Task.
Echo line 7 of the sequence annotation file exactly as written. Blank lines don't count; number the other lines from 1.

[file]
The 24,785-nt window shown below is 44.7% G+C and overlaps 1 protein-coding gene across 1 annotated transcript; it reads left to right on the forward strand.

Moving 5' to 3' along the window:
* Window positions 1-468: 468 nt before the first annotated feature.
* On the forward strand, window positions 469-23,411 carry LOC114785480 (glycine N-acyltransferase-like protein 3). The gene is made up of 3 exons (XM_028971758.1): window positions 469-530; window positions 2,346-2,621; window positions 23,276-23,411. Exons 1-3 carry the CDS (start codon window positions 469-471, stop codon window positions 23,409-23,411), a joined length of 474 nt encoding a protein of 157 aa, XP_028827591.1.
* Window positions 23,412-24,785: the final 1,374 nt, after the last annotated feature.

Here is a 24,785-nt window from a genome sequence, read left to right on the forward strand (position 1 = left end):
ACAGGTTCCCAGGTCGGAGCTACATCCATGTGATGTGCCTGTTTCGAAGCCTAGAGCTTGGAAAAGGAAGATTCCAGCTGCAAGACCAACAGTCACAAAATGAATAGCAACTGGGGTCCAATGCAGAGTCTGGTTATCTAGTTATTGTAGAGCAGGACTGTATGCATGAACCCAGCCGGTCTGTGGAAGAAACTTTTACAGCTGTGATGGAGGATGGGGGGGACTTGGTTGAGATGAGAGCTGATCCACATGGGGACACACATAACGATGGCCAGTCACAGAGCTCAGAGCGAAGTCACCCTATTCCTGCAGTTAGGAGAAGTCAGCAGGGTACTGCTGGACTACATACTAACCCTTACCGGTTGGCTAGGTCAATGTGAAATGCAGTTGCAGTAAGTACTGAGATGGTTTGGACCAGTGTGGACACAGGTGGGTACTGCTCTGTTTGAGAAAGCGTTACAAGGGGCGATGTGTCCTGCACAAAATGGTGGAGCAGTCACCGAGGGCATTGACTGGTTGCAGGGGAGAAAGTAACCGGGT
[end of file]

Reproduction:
ACAGGTTCCCAGGTCGGAGCTACATCCATGTGATGTGCCTGTTTCGAAGCCTAGAGCTTGGAAAAGGAAGATTCCAGCTGCAAGACCAACAGTCACAAAATGAATAGCAACTGGGGTCCAATGCAGAGTCTGGTTATCTAGTTATTGTAGAGCAGGACTGTATGCATGAACCCAGCCGGTCTGTGGAAGAAACTTTTACAGCTGTGATGGAGGATGGGGGGGACTTGGTTGAGATGAGAGCTGATCCACATGGGGACACACATAACGATGGCCAGTCACAGAGCTCAGAGCGAAGTCACCCTATTCCTGCAGTTAGGAGAAGTCAGCAGGGTACTGCTGGACTACATACTAACCCTTACCGGTTGGCTAGGTCAATGTGAAATGCAGTTGCAGTAAGTACTGAGATGGTTTGGACCAGTGTGGACACAGGTGGGTACTGCTCTGTTTGAGAAAGCGTTACAAGGGGCGATGTGTCCTGCACAAAATGGTGGAGCAGTCACCGAGGGCATTGACTGGTTGCAGGGGAGAAAGTAACCGGGT